This brings the discussion to the other commonly used general BIT exceptions: "national security" or "essential security interests," and particularly to the question whether host states' agricultural export restriction measures could be justified under these exceptions. As a starting point, whether "essential security interests" and "national security" refer to the same thing or whether they are significantly different is not clear from existing case law. However, as the U.N. Conference on Trade and Development ("UNCTAD") argues, given the prefix "essential", "essential security interests" could be "narrower than the more general term "national security." (138) However, whether Contracting Parties, by choosing one of these alternatives, actually intend to introduce such a distinction is far from obvious. (139) Further, and perhaps more importantly, whether the notion of essential security interests is confined to its traditional understanding of a state's measures directed to counter external threats, often military, to its territorial integrity or whether it also captures the more evolving notion of human security is also not self-evident. (140)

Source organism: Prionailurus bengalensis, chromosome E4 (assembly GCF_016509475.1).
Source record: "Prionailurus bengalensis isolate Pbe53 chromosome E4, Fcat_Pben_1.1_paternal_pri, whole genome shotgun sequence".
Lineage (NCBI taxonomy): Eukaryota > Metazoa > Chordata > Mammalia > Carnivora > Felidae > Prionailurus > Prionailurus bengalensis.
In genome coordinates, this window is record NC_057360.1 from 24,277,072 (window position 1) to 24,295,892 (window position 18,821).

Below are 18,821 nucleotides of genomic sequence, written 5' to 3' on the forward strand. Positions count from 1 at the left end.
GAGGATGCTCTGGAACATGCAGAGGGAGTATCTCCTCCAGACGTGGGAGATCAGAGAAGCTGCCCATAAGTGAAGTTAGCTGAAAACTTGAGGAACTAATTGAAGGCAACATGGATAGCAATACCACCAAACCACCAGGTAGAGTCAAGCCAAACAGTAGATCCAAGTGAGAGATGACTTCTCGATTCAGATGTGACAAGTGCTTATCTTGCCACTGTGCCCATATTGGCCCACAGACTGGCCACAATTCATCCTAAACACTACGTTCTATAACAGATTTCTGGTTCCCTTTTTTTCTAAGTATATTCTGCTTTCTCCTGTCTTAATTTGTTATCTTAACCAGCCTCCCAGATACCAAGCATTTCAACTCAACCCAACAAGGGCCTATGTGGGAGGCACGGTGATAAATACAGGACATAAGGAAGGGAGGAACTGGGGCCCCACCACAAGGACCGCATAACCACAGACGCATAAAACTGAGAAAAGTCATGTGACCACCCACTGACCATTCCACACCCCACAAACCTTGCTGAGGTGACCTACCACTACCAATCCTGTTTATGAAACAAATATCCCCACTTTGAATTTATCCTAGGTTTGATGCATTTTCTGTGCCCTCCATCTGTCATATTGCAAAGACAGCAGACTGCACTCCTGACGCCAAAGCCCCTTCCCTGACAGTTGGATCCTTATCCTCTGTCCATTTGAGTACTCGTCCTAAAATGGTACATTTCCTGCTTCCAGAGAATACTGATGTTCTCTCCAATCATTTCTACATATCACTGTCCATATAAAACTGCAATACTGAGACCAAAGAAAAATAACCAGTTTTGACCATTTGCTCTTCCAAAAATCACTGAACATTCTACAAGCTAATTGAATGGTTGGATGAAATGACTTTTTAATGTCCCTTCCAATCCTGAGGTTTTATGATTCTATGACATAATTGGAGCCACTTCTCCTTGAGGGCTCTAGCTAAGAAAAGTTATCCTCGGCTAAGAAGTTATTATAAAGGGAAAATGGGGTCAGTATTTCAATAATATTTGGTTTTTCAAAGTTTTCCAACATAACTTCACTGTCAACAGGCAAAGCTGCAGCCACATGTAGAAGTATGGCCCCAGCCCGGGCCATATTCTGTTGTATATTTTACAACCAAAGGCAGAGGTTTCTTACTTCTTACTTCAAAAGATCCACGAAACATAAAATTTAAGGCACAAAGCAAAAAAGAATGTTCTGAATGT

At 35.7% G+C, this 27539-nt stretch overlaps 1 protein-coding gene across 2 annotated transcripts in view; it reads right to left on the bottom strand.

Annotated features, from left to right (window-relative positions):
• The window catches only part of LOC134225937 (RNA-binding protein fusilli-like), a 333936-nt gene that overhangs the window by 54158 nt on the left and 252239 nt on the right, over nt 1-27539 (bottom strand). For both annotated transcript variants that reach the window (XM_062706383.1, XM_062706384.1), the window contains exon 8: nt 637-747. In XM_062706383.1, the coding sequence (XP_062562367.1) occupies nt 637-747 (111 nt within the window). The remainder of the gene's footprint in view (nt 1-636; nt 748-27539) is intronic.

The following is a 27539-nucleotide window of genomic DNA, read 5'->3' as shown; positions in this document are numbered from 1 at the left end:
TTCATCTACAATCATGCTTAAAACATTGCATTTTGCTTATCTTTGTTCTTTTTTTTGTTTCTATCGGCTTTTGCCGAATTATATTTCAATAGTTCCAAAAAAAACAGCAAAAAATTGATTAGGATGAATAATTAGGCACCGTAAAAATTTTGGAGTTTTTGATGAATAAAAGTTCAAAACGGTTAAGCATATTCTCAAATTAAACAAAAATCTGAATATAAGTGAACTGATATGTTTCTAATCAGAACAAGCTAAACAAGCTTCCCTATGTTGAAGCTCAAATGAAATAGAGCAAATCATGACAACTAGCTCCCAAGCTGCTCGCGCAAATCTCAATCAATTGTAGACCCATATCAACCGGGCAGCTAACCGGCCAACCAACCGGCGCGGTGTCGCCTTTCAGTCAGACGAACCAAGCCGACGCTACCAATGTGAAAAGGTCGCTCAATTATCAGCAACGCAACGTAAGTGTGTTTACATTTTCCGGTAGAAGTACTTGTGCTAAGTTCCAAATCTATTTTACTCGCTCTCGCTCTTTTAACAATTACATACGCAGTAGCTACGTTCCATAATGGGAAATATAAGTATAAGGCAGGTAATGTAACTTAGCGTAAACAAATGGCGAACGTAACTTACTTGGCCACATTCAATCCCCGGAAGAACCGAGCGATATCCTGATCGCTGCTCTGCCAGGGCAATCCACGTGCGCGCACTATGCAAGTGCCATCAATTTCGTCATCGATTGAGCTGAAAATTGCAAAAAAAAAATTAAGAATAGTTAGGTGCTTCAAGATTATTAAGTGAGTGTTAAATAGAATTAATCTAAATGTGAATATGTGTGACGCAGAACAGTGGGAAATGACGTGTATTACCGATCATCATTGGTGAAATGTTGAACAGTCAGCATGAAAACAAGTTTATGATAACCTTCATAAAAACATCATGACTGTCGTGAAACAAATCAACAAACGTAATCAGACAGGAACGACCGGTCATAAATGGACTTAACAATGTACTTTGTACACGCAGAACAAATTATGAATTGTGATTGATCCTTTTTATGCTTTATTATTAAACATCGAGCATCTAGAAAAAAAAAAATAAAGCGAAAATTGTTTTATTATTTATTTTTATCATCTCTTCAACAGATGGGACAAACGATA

Human Security is the latest in a long series of attempts to broaden traditional conceptions of security--other such attempts include: global security, societal security, common security, comprehensive security and cooperative security. (141) The notion was first articulated in the 1994 United Nations Development Programme ("UNDP") Human Development Report which called for the broadening of the conception of security "from an exclusive stress on territorial security to a much greater stress on people's [human] security," which encompasses seven different dimensions: economic, food, health, environmental, personal, community, and political security. (142) Indeed, about two decades later-- building on the works of the U.N. Commission on Human Security--the U.N. General Assembly passed a Resolution that aims at creating a common understanding on the notion of human security. (143) The Resolution conceptualizes the notion as, inter alia, "[t]he right of people to live in freedom and dignity, free from poverty and despair" (144) and as one calling for "people-centred, comprehensive, context-specific and prevention-oriented responses that strengthen the protection and empowerment of all people and all communities." (145) Further, the Resolution concedes that "Human security does not replace State security." (146) As BITs exception clauses often employ "national security" and "essential security interests," instead of human security, the task of interpreting these clauses either narrowly--with a focus on territorial integrity--or broadly--in line with the evolving notion of human security--is left for tribunals. The Continental Tribunal, for example, seems to have taken the latter approach when it considered the effects of the economic crisis (such as near collapse of the domestic economy, the leap in unemployment, the immediate threats to the health of young children, the sick and the most vulnerable) would qualify as a situation in which the essential security of Argentina as a state and country was vitally at stake. (147)